PARIS (Reuters) - French President Jacques Chirac will be hospitalised for a week with a blood vessel problem that has affected his vision, officials said on Saturday.
The 72-year-old French leader was admitted to a Paris military hospital late on Friday and all his appointments for the coming week have been cancelled at his request, a spokeswoman for Chirac's office said.
There was no mention of any temporary handover of authority.
Prime Minister Dominique de Villepin said he spoke to Chirac by telephone and discussed all major government business. Villepin told reporters in western France he believed the eye problems would clear up in a few days.
"He will stay in hospital for a week ... As soon as I get back to Paris late this afternoon, I will visit him at Val de Grace (military hospital)," he said.
Chirac's office said he was suffering from "slight eyesight difficulties" following a blood vessel problem known as a "vascular accident", but did not give any other details.
Aides said Chirac would undergo a series of tests including a brain scan.
Experts said doctors would in such cases check whether the blood vessel problem had formed around the eye or further back in the brain, which in the worst scenario could point to a "cerebral vascular accident", otherwise known as a stroke.
Although that would be a cause for concern, even a blood vessel problem in the brain need not always be serious, an eye specialist at a Paris clinic said.
"Many different things can cause loss of vision, to do with arterial supply or venous drainage. The week in hospital doesn't concern me," said the specialist, who asked not to be named.
Professor Bernard Debre, a urologist who treated late President Francois Mitterrand for prostate cancer, told France Info radio Chirac's problem should be seen as a warning and 99 percent of such cases had no lasting effects.
He said such "vascular accidents" -- an interference with the normal supply or drainage of blood -- can cause a deterioration of vision, double vision or a loss of sharpness in the sight.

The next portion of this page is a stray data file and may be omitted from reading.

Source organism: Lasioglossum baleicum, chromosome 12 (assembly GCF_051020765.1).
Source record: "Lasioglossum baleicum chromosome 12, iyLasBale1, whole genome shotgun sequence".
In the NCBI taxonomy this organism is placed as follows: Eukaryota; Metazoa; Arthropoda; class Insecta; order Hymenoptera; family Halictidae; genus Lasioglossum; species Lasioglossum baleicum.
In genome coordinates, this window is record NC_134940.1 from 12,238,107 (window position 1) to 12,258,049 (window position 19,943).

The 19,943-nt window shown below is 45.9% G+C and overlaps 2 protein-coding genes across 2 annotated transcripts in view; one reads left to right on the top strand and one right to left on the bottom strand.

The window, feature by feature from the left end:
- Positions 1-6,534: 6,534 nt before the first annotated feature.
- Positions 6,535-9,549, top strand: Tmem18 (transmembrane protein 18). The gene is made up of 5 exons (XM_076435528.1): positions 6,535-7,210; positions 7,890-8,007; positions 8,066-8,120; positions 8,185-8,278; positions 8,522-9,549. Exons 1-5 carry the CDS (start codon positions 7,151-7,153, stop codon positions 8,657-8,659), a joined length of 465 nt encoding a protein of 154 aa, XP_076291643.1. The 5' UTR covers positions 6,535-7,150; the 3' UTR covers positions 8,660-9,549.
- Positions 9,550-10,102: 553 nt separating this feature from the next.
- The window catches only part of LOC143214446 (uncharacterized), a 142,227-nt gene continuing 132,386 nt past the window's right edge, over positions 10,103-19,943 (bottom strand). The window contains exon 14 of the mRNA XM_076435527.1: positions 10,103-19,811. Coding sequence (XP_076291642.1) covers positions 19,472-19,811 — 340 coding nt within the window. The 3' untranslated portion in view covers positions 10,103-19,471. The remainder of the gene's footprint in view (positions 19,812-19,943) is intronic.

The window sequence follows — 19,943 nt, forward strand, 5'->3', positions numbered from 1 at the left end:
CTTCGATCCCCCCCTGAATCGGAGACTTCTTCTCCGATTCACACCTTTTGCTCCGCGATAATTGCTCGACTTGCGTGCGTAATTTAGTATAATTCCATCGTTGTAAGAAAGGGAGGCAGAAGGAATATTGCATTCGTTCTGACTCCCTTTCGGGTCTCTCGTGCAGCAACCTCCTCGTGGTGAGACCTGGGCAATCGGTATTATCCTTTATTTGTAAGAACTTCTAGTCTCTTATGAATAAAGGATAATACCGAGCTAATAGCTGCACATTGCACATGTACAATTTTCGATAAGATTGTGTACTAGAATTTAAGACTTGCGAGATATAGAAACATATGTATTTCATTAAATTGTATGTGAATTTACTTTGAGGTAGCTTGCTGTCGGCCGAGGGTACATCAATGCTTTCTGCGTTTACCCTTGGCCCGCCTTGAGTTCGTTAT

"These accidents, if they are treated in time, are short-lived," Debre said.
He said the president might have to take precautions such as generally slowing down a little and being careful with flying.
Chirac had been due to meet German Chancellor Gerhard Schroeder on Tuesday, and is scheduled to attend meetings at the United Nations in mid-September.
Chirac, a conservative who has almost two years to run in his second term of office, was weakened politically by defeat in a referendum over Europe earlier this year, leaving unresolved questions over whether he will run for a third term.
He has generally had a reputation for robust health, having given up smoking some time ago and presenting himself as a down-to-earth man who enjoys a beer and good food.
Chirac has been in French politics for 40 years and has served as France's prime minister and mayor of Paris as well as president, a post he has held since 1995.
Critics increasingly paint him as weary after a decade as president and a succession struggle is gripping his governing UMP political party ahead of a presidential election in 2007.
UMP party leader Nicolas Sarkozy, a former ally who has fallen out with Chirac and is expected to challenge him for the presidency, told activists meeting in La Baule, southwest France, that the whole party wished Chirac a full recovery.
Aides said he had not however been told Chirac was in hospital until Saturday morning.
(additional reporting by Tim Heritage)